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Council backs nurses

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KEEPING WARM Pictured having their soup and sandwiches on the picket line at Mayo University Hospital in Castlebar last Thursday were Triona Kirrane, Maureen O’Grady Laura Melvin and Naomi King. Pic: Paul Mealey

Motion calls for Varadkar to intervene immediately

Anton McNulty

STRIKING nurses yesterday received the full backing of Mayo County Council in their dispute with the Government. The Council unanimously passed an emergency motion tabled by Independent councillor Seamus Weir calling for Taoiseach Leo Varadkar to intervene immediately with the nurses’ dispute.
In a lengthly debate at yesterday’s monthly meeting of Mayo County Council, many of the 31 councillors spoke of their admiration for the nursing sector and fully supported the nurses’ demands for pay increases.
Cllr Weir’s motion was seconded by fellow Independent councillor Frank Durcan, and there were calls for the motion to be immediately forwarded to every local authority in the country, so that they could support it too.
The debate took place shortly before the Irish Nurses and Midwives Organisation suspended their strike action after the Labour Court announced that it would be making recommendations in the nurses’ dispute.
The INMO was due to escalate its industrial action this week with three consecutive days of strike action from today (Tuesday) to Thursday in its row over nurses’ pay and the recruitment and retention of nurses.

‘Pig in a poke’
INMO representatives were in the Council Chamber for yesterday’s motion. During the debate, councillors praised the nurses for taking the decision to strike, with many saying that nurses have been taken for granted by successive governments who thought they would never go on strike.
The INMO representatives were also cautioned not to agree to any resolution unless they were happy with the conditions on offer.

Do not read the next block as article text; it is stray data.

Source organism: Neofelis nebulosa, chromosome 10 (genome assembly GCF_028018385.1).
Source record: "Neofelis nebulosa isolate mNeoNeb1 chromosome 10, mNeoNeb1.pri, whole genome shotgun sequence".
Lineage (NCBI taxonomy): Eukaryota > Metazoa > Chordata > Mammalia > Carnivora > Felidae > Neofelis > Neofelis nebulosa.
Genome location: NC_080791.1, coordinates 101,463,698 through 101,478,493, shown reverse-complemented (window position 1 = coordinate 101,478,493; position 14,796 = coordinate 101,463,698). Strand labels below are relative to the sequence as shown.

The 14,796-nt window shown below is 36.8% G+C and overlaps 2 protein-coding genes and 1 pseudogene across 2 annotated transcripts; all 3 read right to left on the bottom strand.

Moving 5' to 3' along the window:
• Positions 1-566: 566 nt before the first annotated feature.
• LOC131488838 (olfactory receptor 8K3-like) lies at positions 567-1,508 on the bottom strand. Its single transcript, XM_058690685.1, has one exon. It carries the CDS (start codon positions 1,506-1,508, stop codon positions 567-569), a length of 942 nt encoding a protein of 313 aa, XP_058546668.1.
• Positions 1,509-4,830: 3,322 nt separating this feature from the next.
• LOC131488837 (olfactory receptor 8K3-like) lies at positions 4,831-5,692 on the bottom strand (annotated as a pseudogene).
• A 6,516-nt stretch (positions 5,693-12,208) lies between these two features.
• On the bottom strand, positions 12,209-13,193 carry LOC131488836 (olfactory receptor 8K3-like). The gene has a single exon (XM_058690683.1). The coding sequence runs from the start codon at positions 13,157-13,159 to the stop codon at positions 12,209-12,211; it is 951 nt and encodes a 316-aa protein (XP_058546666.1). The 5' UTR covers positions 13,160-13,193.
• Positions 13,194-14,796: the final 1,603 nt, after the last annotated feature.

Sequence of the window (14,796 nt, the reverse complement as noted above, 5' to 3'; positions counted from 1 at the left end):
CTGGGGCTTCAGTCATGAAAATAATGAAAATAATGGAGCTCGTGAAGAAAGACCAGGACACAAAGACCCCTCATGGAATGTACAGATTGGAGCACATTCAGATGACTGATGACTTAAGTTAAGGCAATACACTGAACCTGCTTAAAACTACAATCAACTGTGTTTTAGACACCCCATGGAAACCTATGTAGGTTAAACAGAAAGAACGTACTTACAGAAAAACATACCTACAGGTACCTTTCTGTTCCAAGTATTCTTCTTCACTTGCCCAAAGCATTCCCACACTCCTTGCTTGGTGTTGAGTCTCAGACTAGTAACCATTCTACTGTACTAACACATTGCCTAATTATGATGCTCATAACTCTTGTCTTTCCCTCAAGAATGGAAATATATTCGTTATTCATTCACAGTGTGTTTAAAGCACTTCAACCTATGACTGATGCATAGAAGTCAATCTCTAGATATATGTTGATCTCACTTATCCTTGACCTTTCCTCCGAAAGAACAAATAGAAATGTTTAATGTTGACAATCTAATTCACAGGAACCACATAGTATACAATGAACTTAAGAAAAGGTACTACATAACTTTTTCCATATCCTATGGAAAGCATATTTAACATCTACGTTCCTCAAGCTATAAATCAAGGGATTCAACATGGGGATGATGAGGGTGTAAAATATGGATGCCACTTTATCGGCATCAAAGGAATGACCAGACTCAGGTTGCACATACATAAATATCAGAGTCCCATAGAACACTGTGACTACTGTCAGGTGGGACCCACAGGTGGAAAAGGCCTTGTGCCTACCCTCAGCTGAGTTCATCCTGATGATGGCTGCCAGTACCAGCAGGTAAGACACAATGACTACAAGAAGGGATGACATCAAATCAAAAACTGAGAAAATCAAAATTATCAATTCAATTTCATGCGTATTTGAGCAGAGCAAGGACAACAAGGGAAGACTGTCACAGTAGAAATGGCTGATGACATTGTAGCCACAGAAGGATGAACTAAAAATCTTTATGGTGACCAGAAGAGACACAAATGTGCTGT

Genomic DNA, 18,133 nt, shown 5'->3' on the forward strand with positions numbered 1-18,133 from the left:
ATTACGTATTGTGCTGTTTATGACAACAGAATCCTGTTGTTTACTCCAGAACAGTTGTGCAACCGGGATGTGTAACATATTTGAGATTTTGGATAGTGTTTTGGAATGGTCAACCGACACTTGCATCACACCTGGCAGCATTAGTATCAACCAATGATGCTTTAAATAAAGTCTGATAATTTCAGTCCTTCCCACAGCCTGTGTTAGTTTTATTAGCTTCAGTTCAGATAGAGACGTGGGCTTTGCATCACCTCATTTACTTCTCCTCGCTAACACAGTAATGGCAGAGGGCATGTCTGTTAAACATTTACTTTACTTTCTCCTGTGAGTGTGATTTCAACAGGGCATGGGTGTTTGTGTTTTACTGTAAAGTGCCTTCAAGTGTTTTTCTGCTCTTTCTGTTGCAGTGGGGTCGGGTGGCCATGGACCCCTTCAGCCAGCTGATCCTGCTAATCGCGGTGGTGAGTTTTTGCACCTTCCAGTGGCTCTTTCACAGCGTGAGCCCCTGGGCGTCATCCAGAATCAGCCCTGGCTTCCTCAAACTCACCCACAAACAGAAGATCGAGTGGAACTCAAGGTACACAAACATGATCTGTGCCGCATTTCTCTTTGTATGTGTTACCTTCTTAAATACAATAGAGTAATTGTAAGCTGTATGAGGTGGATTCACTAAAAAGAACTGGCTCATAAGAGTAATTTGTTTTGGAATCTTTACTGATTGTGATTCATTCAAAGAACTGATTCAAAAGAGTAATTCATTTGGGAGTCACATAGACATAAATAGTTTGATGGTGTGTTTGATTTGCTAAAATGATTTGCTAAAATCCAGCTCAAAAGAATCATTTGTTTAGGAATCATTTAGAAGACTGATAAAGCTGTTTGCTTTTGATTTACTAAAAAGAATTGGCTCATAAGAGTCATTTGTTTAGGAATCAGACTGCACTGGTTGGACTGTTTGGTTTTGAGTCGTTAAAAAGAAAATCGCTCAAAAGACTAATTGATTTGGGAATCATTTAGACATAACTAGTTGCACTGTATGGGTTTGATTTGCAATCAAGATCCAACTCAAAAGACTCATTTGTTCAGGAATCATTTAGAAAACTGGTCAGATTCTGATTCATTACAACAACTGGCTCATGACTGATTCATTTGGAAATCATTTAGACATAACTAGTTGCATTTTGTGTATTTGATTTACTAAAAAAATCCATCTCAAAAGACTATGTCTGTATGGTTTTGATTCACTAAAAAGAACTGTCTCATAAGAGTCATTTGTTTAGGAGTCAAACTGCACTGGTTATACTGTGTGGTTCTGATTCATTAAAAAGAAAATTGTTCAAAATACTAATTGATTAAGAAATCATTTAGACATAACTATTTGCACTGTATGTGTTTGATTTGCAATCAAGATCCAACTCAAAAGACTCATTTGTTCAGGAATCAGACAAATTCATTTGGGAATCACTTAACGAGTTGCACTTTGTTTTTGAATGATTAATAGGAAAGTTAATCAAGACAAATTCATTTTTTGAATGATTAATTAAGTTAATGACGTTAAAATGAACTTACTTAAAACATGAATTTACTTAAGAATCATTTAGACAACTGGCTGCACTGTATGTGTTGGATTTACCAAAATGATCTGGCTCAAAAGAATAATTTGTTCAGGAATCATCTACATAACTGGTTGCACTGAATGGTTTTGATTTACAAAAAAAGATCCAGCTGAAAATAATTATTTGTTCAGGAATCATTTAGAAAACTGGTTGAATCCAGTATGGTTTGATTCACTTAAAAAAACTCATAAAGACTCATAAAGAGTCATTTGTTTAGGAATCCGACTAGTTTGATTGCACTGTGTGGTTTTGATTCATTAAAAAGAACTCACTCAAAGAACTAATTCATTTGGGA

“The nurses want to be careful that they are not sold a pig in a poke on this and given some sort of fob off with concessions,” Cllr Michael Holmes said, adding that the Council’s motion will only be successful if pressure is put on Oireachtas members from party members.
Cllr Michael Kilcoyne said that nurses were getting little more than the national minimum wage for the hours they work, and he also echoed Cllr Holmes caution.
“You want to make sure that you are not bought off by some promise of long-term increments in five, ten or 20 years’ time or by some changes to allowances. It is very clear you have the Government on the ropes, and you need to get what you want while you have them on the ropes. Once they come off the ropes they will be turning on you,” he warned.
Following the meeting, INMO executive committee member Donna Hyland thanked Cllr Weir for proposing the motion and Cllr Durkan for seconding it.
“I welcome that 19 councillors spoke on this motion and spoke in a positive light. I do appreciate it, and it was good to hear. It is always good to have these type of motions debated in council chambers. Every single councillor that is here today has an influence in some way,” she said.

‘Pretty confident’
In seconding Cllr Weir’s motion, Cllr Durcan accused some of the councillors of being hypocrites for giving their backing to the nurses while their party was prepared to support the Government and the Minister for Health, Simon Harris.
Fine Gael councillor Jarlath Munnelly took exception to attacks on Minister Harris, pointing out that the Minister’s wife is a nurse, and said that the Government was aware of nurses’ working conditions.
“Nobody wants to see nurses on strike, and the nurses themselves don’t want to be out there. Nobody is served by that. We can make speeches, but solutions will be found in the Labour Court, which is our mechanism for dispute resolution. I am pretty confident that whatever the recommendation in the Labour Court, the Government will back that,” he added.